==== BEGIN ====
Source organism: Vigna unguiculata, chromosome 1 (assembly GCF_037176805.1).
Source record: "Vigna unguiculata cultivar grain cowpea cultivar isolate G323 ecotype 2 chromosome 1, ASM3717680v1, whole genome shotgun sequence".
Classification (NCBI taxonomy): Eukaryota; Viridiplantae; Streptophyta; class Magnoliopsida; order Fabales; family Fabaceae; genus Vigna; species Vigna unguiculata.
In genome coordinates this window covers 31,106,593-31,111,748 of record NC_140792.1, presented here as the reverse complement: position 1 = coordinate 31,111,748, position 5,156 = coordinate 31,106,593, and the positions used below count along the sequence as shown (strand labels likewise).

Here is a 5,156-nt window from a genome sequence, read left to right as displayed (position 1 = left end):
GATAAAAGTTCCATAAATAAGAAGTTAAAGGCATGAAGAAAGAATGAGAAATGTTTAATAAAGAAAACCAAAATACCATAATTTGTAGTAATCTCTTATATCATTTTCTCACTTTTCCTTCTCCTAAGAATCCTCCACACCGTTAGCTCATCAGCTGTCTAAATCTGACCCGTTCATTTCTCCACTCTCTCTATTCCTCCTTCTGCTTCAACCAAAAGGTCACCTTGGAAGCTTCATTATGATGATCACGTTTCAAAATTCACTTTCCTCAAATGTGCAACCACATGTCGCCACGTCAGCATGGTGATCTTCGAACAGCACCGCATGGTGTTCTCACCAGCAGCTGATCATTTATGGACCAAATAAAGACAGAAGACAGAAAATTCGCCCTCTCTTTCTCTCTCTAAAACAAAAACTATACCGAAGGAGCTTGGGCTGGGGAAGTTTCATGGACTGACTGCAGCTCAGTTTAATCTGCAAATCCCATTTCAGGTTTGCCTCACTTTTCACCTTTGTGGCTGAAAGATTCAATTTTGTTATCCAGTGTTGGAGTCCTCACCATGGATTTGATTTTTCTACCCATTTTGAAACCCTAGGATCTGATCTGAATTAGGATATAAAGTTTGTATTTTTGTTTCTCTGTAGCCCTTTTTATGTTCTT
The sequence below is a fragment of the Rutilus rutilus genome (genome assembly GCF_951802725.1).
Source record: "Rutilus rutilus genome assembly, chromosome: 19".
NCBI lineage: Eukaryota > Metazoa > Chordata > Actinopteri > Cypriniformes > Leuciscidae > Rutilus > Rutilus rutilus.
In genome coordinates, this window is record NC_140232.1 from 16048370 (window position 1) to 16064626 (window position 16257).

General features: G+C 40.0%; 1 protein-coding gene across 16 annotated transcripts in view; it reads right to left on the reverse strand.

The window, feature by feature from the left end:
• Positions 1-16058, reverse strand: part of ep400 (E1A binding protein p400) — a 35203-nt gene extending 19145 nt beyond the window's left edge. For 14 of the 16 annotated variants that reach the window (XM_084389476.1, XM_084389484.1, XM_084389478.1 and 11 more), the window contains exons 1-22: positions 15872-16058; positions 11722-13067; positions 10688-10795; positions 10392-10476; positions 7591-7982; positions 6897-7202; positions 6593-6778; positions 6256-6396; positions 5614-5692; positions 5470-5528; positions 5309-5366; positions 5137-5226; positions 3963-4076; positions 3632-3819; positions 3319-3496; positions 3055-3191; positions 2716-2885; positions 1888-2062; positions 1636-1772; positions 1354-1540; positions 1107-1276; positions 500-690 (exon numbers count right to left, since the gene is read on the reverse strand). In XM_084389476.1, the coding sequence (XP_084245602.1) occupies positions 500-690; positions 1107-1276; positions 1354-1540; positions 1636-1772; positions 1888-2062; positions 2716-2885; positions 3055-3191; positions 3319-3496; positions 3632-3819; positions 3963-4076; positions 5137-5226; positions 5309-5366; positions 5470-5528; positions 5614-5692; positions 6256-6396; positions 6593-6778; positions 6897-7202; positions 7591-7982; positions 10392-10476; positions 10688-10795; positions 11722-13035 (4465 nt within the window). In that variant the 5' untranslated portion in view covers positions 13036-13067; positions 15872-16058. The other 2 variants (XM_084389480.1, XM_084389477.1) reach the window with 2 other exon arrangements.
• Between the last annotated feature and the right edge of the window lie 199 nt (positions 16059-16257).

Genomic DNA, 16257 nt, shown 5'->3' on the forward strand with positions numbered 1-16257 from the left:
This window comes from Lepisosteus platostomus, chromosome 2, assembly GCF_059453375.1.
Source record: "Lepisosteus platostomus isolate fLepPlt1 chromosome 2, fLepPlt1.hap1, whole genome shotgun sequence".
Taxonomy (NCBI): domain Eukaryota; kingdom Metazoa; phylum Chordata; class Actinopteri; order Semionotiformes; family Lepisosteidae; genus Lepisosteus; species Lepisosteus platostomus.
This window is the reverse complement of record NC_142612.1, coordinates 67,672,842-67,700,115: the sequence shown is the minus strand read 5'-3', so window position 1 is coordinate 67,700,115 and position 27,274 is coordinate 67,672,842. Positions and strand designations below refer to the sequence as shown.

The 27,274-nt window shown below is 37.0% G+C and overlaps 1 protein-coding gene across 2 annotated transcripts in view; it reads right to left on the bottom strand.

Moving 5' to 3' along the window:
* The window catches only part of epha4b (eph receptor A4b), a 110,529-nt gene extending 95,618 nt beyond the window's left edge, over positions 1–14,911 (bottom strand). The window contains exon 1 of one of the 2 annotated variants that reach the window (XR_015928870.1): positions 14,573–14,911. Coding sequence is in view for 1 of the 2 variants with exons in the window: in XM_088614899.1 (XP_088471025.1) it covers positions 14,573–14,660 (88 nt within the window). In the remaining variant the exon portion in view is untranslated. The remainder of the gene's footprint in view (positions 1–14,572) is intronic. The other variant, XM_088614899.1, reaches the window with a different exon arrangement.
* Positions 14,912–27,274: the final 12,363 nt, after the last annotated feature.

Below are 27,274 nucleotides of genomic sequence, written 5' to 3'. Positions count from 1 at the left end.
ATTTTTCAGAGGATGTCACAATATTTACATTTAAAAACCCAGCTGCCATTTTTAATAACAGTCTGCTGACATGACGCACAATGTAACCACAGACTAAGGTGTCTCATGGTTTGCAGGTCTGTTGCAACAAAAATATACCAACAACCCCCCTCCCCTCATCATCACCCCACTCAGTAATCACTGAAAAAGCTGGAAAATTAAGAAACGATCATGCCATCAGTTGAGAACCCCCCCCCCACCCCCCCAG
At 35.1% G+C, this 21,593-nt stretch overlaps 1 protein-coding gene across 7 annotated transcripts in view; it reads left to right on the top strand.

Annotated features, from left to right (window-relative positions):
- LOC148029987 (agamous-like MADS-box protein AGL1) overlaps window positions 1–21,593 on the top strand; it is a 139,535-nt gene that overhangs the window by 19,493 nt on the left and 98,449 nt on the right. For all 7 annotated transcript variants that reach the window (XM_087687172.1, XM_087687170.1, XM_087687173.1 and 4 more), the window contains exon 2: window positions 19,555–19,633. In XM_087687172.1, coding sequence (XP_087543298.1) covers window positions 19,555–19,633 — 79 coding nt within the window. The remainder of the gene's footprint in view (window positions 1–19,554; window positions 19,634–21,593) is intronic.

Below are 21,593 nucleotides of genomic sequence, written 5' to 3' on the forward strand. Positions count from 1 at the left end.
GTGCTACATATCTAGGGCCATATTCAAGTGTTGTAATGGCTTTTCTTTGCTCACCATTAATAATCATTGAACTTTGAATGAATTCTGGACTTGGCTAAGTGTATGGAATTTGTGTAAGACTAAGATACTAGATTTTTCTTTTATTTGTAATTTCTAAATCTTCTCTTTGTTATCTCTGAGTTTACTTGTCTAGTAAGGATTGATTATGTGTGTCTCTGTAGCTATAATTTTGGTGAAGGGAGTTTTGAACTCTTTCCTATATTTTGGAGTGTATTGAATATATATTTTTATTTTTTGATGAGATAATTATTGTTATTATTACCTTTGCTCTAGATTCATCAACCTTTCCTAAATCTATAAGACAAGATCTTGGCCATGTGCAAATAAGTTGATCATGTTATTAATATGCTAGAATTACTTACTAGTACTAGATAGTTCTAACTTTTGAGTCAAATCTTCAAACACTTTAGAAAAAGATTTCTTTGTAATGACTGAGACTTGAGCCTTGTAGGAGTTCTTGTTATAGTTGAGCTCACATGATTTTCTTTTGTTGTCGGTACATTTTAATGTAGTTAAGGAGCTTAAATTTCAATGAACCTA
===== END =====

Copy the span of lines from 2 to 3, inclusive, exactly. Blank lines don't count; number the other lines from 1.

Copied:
Source record: "Vigna unguiculata cultivar grain cowpea cultivar isolate G323 ecotype 2 chromosome 1, ASM3717680v1, whole genome shotgun sequence".
Classification (NCBI taxonomy): Eukaryota; Viridiplantae; Streptophyta; class Magnoliopsida; order Fabales; family Fabaceae; genus Vigna; species Vigna unguiculata.